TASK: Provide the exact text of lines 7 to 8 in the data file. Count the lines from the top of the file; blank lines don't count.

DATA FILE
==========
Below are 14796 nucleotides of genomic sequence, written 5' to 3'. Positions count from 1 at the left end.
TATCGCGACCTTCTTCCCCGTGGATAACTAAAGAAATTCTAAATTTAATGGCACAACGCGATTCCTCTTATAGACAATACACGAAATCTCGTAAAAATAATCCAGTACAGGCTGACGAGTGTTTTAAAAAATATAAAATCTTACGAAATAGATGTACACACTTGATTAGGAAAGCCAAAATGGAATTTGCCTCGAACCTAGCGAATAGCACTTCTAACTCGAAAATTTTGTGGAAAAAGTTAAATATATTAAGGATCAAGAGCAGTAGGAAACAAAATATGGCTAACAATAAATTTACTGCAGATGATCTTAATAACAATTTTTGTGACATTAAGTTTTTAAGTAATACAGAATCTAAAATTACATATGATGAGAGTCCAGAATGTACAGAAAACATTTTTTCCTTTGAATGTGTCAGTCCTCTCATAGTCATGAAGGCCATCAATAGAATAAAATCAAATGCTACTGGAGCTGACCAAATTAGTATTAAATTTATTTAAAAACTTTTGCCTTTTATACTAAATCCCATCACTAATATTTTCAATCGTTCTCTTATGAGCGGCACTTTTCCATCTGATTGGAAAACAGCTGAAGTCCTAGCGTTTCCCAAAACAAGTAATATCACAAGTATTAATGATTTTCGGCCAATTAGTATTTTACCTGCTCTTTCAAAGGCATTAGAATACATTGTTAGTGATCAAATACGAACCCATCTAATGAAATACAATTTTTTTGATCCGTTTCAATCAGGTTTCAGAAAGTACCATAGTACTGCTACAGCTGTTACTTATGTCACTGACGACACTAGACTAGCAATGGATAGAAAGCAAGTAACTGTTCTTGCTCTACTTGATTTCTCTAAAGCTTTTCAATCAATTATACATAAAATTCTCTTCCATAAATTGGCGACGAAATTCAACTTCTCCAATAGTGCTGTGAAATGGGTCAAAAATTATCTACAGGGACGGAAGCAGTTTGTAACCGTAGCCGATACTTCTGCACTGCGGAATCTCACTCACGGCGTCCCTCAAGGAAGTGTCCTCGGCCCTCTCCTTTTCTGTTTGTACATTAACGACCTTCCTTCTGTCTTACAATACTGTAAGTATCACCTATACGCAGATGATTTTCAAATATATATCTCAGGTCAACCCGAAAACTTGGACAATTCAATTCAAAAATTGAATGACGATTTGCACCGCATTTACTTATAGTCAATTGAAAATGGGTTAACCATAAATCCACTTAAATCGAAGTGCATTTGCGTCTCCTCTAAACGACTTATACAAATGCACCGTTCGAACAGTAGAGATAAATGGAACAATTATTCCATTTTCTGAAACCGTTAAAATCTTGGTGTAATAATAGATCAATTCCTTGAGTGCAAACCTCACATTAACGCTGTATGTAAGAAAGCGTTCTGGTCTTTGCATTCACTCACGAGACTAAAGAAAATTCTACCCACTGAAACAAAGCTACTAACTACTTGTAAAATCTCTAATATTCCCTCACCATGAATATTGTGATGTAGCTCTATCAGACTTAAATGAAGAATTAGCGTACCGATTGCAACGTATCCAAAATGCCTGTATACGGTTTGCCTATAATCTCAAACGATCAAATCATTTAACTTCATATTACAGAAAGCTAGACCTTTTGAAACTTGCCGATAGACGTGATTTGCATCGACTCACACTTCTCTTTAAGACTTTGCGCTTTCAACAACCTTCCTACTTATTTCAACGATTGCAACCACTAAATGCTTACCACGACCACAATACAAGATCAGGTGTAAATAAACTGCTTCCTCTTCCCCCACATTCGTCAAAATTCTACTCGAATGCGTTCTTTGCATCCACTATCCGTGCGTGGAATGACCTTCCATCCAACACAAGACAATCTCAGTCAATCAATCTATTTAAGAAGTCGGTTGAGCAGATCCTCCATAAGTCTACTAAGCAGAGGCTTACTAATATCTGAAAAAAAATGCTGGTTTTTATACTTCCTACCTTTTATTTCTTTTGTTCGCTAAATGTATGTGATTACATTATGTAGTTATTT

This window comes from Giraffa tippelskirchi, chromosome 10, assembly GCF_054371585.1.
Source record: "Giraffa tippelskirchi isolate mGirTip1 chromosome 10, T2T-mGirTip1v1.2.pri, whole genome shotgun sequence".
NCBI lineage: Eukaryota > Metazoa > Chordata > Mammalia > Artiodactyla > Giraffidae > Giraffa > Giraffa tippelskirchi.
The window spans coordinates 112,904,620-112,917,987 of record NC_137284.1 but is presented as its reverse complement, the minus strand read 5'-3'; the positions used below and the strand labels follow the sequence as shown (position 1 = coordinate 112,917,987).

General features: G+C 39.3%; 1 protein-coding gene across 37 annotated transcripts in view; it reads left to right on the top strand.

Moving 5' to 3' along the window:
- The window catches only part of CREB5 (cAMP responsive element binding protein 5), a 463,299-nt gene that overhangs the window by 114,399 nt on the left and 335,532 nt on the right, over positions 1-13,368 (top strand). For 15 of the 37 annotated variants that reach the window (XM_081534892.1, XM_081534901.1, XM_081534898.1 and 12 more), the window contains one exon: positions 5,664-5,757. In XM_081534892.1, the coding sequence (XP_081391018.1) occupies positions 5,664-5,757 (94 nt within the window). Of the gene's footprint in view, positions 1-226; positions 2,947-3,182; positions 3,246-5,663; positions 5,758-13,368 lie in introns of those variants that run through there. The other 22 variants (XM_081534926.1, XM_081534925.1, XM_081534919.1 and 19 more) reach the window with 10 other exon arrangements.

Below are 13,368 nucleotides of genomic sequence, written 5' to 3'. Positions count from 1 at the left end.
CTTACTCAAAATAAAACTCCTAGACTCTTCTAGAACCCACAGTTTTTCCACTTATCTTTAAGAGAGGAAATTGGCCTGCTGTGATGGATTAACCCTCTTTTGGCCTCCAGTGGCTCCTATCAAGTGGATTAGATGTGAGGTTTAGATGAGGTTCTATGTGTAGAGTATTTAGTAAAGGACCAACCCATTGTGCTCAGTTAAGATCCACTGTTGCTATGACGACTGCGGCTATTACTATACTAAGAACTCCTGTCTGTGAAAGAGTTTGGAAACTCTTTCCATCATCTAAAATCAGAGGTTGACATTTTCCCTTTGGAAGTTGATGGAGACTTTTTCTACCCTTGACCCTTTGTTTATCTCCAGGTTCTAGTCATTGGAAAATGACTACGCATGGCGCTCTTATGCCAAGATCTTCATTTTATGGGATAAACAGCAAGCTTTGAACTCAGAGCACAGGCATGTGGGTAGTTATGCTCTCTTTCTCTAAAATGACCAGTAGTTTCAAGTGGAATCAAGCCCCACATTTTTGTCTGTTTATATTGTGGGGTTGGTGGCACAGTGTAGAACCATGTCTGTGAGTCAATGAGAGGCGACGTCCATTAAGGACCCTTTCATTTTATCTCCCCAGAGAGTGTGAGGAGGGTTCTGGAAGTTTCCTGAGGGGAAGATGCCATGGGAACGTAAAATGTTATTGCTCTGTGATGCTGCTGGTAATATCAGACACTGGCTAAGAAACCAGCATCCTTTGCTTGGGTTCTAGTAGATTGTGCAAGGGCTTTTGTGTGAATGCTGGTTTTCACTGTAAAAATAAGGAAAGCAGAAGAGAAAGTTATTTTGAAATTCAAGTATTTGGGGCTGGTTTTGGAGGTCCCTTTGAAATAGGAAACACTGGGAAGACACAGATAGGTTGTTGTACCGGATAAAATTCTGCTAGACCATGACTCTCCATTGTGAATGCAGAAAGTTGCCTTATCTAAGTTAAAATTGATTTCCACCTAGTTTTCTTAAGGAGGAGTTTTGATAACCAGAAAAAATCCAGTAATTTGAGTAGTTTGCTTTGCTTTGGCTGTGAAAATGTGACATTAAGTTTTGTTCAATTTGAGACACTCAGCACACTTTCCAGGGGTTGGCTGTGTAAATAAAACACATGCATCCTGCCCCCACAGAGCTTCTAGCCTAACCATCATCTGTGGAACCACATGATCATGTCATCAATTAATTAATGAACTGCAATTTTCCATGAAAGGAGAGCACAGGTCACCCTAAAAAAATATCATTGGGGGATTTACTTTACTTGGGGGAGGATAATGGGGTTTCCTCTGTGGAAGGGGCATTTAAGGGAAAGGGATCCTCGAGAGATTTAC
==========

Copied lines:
General features: G+C 39.3%; 1 protein-coding gene across 37 annotated transcripts in view; it reads left to right on the top strand.

Moving 5' to 3' along the window: